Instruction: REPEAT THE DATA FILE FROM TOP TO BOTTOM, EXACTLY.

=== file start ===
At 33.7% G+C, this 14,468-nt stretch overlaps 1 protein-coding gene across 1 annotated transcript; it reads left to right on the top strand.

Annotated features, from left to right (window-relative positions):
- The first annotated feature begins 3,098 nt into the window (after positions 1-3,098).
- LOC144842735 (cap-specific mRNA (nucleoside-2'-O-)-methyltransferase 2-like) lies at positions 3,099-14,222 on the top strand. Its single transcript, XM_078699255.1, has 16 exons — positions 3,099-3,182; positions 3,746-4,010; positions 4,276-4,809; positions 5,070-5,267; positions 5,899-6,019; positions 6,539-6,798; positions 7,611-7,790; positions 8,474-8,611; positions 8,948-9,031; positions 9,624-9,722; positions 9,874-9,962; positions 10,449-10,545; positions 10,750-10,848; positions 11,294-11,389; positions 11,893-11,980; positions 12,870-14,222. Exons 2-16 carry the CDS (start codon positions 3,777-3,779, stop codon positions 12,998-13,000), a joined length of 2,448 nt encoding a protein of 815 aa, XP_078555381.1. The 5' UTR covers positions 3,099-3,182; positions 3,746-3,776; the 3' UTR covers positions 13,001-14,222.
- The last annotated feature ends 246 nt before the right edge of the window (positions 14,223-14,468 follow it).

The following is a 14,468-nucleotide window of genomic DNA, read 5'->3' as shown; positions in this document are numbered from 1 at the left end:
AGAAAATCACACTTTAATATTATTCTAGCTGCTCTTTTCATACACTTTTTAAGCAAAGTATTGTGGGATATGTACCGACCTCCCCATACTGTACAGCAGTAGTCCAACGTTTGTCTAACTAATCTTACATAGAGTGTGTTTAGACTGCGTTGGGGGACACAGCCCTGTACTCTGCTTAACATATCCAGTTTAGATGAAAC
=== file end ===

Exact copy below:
At 33.7% G+C, this 14,468-nt stretch overlaps 1 protein-coding gene across 1 annotated transcript; it reads left to right on the top strand.

Annotated features, from left to right (window-relative positions):
- The first annotated feature begins 3,098 nt into the window (after positions 1-3,098).
- LOC144842735 (cap-specific mRNA (nucleoside-2'-O-)-methyltransferase 2-like) lies at positions 3,099-14,222 on the top strand. Its single transcript, XM_078699255.1, has 16 exons — positions 3,099-3,182; positions 3,746-4,010; positions 4,276-4,809; positions 5,070-5,267; positions 5,899-6,019; positions 6,539-6,798; positions 7,611-7,790; positions 8,474-8,611; positions 8,948-9,031; positions 9,624-9,722; positions 9,874-9,962; positions 10,449-10,545; positions 10,750-10,848; positions 11,294-11,389; positions 11,893-11,980; positions 12,870-14,222. Exons 2-16 carry the CDS (start codon positions 3,777-3,779, stop codon positions 12,998-13,000), a joined length of 2,448 nt encoding a protein of 815 aa, XP_078555381.1. The 5' UTR covers positions 3,099-3,182; positions 3,746-3,776; the 3' UTR covers positions 13,001-14,222.
- The last annotated feature ends 246 nt before the right edge of the window (positions 14,223-14,468 follow it).

The following is a 14,468-nucleotide window of genomic DNA, read 5'->3' as shown; positions in this document are numbered from 1 at the left end:
AGAAAATCACACTTTAATATTATTCTAGCTGCTCTTTTCATACACTTTTTAAGCAAAGTATTGTGGGATATGTACCGACCTCCCCATACTGTACAGCAGTAGTCCAACGTTTGTCTAACTAATCTTACATAGAGTGTGTTTAGACTGCGTTGGGGGACACAGCCCTGTACTCTGCTTAACATATCCAGTTTAGATGAAAC